Thursday November 27, 2014


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Home »  News »  Agriculture

Klassen: U.S. feeder cattle market leads Canada lower

Western Canadian feeder cattle prices were steady to as much as $4 per hundredweight (cwt) lower by the end of the week as the U.S. market came under severe pressure. Stronger corn values, and the announced closing of the Cargill beef slaughter plant at Plainview, Texas set a negative tone across North American feeder cattle markets.

Alberta packers were buying fed cattle in the range of $113-$115/cwt, down $2 from seven days earlier, which also set feeding margins back in red ink quite significantly. The overall environment stemmed New Year buying enthusiasm, with adverse winter conditions also contributing to lower feeder values.

Charolais-cross steers weighing just under 600 pounds sold for $146/cwt in east-central Alberta; red Angus-cross steers weighing 650 lbs. sold for $143/cwt at the same sale. In southern Alberta, exotic steers weighing 800 lbs. were quoted at $135/cwt landed in the feedlot. The market appeared to be firmer moving east in Manitoba with 550-lb. mixed steers averaging $152/cwt as U.S. buyers supported the market.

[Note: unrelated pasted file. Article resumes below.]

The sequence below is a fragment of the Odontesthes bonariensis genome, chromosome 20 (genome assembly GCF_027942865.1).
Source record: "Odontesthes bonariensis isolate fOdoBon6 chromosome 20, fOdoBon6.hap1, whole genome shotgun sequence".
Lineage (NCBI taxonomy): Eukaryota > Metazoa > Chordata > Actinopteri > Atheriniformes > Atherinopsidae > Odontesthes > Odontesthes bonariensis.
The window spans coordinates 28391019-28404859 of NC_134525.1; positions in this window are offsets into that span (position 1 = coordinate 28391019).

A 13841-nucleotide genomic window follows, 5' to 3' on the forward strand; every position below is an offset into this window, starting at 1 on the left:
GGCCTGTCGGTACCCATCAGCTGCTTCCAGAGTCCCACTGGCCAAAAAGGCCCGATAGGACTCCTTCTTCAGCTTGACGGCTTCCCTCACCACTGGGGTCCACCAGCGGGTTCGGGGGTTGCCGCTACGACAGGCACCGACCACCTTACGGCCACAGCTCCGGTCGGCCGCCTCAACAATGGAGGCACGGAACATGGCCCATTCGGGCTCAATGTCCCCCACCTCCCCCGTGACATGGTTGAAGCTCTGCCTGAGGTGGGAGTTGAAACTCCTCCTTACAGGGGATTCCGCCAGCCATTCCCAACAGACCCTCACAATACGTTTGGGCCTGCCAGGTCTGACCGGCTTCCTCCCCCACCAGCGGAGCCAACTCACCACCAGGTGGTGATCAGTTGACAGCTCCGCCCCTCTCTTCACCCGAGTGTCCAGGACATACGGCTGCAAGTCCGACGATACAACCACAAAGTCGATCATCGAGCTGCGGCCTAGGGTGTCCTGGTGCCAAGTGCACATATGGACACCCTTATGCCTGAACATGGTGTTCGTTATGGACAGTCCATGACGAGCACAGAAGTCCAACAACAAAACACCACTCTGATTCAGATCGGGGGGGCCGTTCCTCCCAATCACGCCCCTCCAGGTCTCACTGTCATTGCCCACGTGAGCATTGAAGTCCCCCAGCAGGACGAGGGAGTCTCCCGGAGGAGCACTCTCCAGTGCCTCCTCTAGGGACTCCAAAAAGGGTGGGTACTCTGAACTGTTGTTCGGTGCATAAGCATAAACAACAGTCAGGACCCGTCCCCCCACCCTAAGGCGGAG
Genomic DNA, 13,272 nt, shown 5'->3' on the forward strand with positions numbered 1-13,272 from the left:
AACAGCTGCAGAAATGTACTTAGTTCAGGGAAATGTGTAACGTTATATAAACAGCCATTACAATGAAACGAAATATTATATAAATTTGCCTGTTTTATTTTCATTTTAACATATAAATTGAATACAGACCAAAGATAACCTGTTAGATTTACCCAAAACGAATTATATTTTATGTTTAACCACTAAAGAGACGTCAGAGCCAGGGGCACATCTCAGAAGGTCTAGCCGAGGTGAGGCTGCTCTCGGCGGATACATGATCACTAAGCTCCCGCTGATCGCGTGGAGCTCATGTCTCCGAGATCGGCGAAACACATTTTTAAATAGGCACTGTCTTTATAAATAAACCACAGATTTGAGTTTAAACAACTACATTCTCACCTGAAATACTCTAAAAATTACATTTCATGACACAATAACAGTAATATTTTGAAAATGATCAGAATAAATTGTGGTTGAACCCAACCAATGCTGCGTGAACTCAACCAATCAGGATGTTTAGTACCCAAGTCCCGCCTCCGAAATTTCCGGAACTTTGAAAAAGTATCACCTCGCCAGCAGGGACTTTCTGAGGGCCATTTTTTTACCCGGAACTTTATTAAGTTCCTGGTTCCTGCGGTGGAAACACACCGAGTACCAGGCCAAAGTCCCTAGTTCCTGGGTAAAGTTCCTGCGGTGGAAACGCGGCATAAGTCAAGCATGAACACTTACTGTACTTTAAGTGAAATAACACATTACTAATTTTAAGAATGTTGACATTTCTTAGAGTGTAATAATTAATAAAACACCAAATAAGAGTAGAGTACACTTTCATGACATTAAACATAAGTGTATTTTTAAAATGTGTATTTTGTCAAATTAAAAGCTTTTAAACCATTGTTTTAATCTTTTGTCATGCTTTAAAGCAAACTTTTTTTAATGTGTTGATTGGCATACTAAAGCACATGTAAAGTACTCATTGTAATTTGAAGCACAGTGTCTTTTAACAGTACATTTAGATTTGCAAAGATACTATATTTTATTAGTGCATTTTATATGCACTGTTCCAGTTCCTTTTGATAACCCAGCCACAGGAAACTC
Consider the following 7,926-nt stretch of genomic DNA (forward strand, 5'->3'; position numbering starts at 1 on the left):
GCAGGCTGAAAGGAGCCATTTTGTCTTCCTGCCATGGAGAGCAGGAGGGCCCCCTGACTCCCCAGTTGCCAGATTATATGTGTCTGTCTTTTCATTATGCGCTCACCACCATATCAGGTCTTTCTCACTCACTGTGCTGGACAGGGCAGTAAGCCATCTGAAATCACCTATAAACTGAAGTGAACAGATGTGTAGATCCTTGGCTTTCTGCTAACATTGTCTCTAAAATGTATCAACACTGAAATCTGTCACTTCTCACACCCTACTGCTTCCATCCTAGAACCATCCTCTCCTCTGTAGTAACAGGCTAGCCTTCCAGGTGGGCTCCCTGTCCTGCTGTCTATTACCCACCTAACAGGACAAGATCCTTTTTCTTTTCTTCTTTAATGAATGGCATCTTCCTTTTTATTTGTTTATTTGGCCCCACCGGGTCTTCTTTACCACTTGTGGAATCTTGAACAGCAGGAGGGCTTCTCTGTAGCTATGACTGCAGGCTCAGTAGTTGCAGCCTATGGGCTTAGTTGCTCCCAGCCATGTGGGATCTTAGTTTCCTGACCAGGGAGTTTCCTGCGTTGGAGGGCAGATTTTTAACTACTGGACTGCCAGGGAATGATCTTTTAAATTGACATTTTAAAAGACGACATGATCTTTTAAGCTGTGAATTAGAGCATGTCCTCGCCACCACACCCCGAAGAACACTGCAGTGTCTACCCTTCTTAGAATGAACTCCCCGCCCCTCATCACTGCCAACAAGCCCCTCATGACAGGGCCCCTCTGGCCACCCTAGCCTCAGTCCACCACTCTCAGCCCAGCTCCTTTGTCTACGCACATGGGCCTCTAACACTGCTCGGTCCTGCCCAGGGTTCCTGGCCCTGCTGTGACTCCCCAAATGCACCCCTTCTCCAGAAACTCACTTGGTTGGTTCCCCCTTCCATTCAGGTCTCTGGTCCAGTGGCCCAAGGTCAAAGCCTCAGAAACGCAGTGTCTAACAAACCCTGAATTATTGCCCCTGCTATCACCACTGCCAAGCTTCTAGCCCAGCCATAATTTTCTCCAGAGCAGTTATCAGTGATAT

Wholesale beef values were slightly softer this week, resulting in the lower fed market. Carcass weights are sharply above year-ago levels and first-quarter beef production will be higher than earlier anticipated. Retail beef prices remain firm but grocers are having a hard time selling stocks at historical high prices. Consumer spending has eased in the post-holiday season and restaurant traffic has also slowed.

I don't think this feeder market will fall apart but the nearby economics have definitely tempered the earlier momentum. Look for the market to stabilize over the next couple of weeks and the fed market needs to rebound so feedlots have more incentive increase buying interest. In the short term, the fed market feels sluggish.

-- Jerry Klassen is a commodity market analyst in Winnipeg and maintains an interest in the family feedlot in southern Alberta. He writes an in-depth biweekly commentary, Canadian Feedlot and Cattle Market Analysis, for feedlot operators in Canada. He can be reached by email at for questions or comments.


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